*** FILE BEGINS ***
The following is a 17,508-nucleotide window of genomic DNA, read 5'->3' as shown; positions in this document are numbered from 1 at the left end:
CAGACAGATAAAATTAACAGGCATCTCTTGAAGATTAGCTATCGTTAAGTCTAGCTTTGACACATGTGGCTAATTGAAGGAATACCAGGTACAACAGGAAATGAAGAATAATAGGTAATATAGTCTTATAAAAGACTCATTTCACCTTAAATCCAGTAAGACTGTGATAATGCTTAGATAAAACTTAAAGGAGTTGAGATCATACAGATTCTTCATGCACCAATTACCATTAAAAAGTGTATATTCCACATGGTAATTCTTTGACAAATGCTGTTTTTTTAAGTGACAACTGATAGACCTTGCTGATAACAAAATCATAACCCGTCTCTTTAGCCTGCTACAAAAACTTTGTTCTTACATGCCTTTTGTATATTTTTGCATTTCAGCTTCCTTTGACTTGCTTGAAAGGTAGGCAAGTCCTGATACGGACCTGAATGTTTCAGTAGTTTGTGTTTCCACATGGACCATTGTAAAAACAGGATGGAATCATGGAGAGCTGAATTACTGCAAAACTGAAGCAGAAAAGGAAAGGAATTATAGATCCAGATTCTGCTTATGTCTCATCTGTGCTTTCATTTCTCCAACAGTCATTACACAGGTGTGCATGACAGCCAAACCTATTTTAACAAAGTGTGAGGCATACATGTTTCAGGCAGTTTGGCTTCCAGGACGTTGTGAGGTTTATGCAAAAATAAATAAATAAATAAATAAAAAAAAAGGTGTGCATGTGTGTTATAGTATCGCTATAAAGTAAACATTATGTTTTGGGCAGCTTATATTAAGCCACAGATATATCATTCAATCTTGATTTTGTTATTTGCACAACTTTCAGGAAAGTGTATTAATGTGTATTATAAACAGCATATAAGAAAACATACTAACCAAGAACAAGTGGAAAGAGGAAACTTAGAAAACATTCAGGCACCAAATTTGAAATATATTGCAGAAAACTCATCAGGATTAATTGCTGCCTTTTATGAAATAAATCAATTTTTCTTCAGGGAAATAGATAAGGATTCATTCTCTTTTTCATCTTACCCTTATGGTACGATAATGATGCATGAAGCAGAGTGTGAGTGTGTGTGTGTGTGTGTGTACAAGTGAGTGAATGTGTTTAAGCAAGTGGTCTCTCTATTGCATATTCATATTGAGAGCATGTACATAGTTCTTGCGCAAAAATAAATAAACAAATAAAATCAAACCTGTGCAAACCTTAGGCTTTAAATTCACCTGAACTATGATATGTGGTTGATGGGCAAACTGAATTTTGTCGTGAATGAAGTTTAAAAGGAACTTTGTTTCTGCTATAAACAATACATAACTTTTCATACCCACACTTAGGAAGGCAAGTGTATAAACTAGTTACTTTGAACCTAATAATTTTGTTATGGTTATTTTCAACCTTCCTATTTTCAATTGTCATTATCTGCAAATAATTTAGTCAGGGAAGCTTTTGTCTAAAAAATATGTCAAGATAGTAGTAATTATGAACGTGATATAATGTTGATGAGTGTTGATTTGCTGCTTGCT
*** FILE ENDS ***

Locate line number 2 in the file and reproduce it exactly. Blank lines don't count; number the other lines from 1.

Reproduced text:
CAGACAGATAAAATTAACAGGCATCTCTTGAAGATTAGCTATCGTTAAGTCTAGCTTTGACACATGTGGCTAATTGAAGGAATACCAGGTACAACAGGAAATGAAGAATAATAGGTAATATAGTCTTATAAAAGACTCATTTCACCTTAAATCCAGTAAGACTGTGATAATGCTTAGATAAAACTTAAAGGAGTTGAGATCATACAGATTCTTCATGCACCAATTACCATTAAAAAGTGTATATTCCACATGGTAATTCTTTGACAAATGCTGTTTTTTTAAGTGACAACTGATAGACCTTGCTGATAACAAAATCATAACCCGTCTCTTTAGCCTGCTACAAAAACTTTGTTCTTACATGCCTTTTGTATATTTTTGCATTTCAGCTTCCTTTGACTTGCTTGAAAGGTAGGCAAGTCCTGATACGGACCTGAATGTTTCAGTAGTTTGTGTTTCCACATGGACCATTGTAAAAACAGGATGGAATCATGGAGAGCTGAATTACTGCAAAACTGAAGCAGAAAAGGAAAGGAATTATAGATCCAGATTCTGCTTATGTCTCATCTGTGCTTTCATTTCTCCAACAGTCATTACACAGGTGTGCATGACAGCCAAACCTATTTTAACAAAGTGTGAGGCATACATGTTTCAGGCAGTTTGGCTTCCAGGACGTTGTGAGGTTTATGCAAAAATAAATAAATAAATAAATAAAAAAAAAGGTGTGCATGTGTGTTATAGTATCGCTATAAAGTAAACATTATGTTTTGGGCAGCTTATATTAAGCCACAGATATATCATTCAATCTTGATTTTGTTATTTGCACAACTTTCAGGAAAGTGTATTAATGTGTATTATAAACAGCATATAAGAAAACATACTAACCAAGAACAAGTGGAAAGAGGAAACTTAGAAAACATTCAGGCACCAAATTTGAAATATATTGCAGAAAACTCATCAGGATTAATTGCTGCCTTTTATGAAATAAATCAATTTTTCTTCAGGGAAATAGATAAGGATTCATTCTCTTTTTCATCTTACCCTTATGGTACGATAATGATGCATGAAGCAGAGTGTGAGTGTGTGTGTGTGTGTGTGTACAAGTGAGTGAATGTGTTTAAGCAAGTGGTCTCTCTATTGCATATTCATATTGAGAGCATGTACATAGTTCTTGCGCAAAAATAAATAAACAAATAAAATCAAACCTGTGCAAACCTTAGGCTTTAAATTCACCTGAACTATGATATGTGGTTGATGGGCAAACTGAATTTTGTCGTGAATGAAGTTTAAAAGGAACTTTGTTTCTGCTATAAACAATACATAACTTTTCATACCCACACTTAGGAAGGCAAGTGTATAAACTAGTTACTTTGAACCTAATAATTTTGTTATGGTTATTTTCAACCTTCCTATTTTCAATTGTCATTATCTGCAAATAATTTAGTCAGGGAAGCTTTTGTCTAAAAAATATGTCAAGATAGTAGTAATTATGAACGTGATATAATGTTGATGAGTGTTGATTTGCTGCTTGCT